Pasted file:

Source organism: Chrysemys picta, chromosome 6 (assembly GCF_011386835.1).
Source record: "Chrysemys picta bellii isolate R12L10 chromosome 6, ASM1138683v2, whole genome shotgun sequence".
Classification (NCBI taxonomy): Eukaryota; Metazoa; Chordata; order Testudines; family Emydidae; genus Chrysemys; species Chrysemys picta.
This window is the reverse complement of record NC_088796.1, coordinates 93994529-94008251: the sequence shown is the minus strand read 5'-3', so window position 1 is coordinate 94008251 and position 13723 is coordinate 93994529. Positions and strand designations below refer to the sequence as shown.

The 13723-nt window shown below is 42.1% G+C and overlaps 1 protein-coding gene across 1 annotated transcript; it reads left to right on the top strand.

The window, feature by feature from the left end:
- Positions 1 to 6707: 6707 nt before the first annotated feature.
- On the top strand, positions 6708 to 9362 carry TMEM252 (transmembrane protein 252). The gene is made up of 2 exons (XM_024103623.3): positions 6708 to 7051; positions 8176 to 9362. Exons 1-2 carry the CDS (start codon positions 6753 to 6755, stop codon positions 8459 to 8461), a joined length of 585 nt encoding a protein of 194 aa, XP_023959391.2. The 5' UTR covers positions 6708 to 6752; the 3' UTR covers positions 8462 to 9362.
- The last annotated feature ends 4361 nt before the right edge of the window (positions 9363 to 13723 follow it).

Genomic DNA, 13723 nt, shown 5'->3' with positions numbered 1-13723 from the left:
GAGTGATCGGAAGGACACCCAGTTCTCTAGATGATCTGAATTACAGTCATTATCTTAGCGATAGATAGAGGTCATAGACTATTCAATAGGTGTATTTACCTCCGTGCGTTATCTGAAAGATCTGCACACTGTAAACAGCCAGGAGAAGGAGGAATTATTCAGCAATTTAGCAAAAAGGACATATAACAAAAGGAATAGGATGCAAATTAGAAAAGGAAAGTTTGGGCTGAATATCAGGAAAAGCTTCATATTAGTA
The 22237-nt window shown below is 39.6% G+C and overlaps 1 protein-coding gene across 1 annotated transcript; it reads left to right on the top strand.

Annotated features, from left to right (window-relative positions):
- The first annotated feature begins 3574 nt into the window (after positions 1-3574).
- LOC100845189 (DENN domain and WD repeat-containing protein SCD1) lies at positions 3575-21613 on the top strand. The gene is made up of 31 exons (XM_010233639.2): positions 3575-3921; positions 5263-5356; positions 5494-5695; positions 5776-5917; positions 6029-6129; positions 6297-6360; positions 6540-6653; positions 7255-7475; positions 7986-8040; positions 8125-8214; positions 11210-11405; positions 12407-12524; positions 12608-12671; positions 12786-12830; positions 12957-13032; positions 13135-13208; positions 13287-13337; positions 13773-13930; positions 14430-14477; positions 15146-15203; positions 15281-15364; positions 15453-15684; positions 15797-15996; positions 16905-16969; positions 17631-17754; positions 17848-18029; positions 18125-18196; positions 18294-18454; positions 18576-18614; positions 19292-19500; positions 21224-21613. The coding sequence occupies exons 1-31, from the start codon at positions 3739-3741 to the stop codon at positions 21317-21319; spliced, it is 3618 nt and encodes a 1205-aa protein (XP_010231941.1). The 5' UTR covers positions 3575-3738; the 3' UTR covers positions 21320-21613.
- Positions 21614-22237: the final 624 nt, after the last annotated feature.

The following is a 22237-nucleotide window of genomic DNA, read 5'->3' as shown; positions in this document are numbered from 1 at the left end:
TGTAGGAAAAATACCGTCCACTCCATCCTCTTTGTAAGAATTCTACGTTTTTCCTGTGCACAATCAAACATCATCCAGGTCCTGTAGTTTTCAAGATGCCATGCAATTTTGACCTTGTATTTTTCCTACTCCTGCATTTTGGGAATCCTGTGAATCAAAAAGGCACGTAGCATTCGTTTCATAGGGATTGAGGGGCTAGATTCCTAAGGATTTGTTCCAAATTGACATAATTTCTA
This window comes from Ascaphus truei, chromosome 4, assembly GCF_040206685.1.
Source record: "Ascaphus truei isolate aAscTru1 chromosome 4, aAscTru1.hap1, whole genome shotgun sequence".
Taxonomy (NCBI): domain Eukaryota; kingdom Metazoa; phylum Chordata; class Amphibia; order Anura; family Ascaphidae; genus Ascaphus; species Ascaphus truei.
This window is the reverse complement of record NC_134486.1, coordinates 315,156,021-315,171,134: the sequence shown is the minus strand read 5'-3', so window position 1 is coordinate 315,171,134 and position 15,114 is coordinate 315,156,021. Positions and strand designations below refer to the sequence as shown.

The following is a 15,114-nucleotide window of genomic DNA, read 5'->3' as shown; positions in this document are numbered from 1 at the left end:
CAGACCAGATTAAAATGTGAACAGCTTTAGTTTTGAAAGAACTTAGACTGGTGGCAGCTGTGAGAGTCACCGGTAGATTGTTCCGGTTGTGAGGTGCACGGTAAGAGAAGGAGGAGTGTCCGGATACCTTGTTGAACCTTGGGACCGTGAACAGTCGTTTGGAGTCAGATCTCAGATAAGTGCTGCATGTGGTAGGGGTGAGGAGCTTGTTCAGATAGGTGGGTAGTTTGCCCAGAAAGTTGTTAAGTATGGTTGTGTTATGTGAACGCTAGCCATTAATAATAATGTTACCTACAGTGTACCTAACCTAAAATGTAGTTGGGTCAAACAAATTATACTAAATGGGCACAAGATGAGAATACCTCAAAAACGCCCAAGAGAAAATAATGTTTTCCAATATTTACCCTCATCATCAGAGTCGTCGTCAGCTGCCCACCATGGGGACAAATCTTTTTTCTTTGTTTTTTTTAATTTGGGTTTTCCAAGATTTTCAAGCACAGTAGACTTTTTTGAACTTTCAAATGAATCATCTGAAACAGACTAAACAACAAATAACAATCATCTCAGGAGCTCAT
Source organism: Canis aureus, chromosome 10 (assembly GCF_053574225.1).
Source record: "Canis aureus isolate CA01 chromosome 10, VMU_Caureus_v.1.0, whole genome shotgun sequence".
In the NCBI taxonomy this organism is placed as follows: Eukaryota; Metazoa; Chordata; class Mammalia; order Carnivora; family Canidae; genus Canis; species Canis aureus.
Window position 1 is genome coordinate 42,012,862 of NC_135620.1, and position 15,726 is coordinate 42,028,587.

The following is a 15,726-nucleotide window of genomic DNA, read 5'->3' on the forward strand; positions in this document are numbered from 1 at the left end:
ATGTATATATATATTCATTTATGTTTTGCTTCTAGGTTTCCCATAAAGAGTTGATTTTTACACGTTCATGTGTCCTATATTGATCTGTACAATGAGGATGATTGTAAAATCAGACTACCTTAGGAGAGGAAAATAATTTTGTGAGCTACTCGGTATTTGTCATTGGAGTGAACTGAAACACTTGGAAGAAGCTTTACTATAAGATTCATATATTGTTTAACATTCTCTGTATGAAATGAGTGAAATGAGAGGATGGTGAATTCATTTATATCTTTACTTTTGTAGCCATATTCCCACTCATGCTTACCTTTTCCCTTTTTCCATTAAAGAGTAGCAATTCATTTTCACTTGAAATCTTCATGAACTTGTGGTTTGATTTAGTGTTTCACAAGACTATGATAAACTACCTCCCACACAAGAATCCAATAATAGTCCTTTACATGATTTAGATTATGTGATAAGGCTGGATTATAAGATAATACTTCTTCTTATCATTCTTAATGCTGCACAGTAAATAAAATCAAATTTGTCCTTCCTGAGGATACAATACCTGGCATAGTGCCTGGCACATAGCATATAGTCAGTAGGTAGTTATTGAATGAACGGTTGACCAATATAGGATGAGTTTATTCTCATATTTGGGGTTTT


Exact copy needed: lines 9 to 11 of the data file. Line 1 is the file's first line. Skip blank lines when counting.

- The last annotated feature ends 4361 nt before the right edge of the window (positions 9363 to 13723 follow it).

Genomic DNA, 13723 nt, shown 5'->3' with positions numbered 1-13723 from the left:
GAGTGATCGGAAGGACACCCAGTTCTCTAGATGATCTGAATTACAGTCATTATCTTAGCGATAGATAGAGGTCATAGACTATTCAATAGGTGTATTTACCTCCGTGCGTTATCTGAAAGATCTGCACACTGTAAACAGCCAGGAGAAGGAGGAATTATTCAGCAATTTAGCAAAAAGGACATATAACAAAAGGAATAGGATGCAAATTAGAAAAGGAAAGTTTGGGCTGAATATCAGGAAAAGCTTCATATTAGTA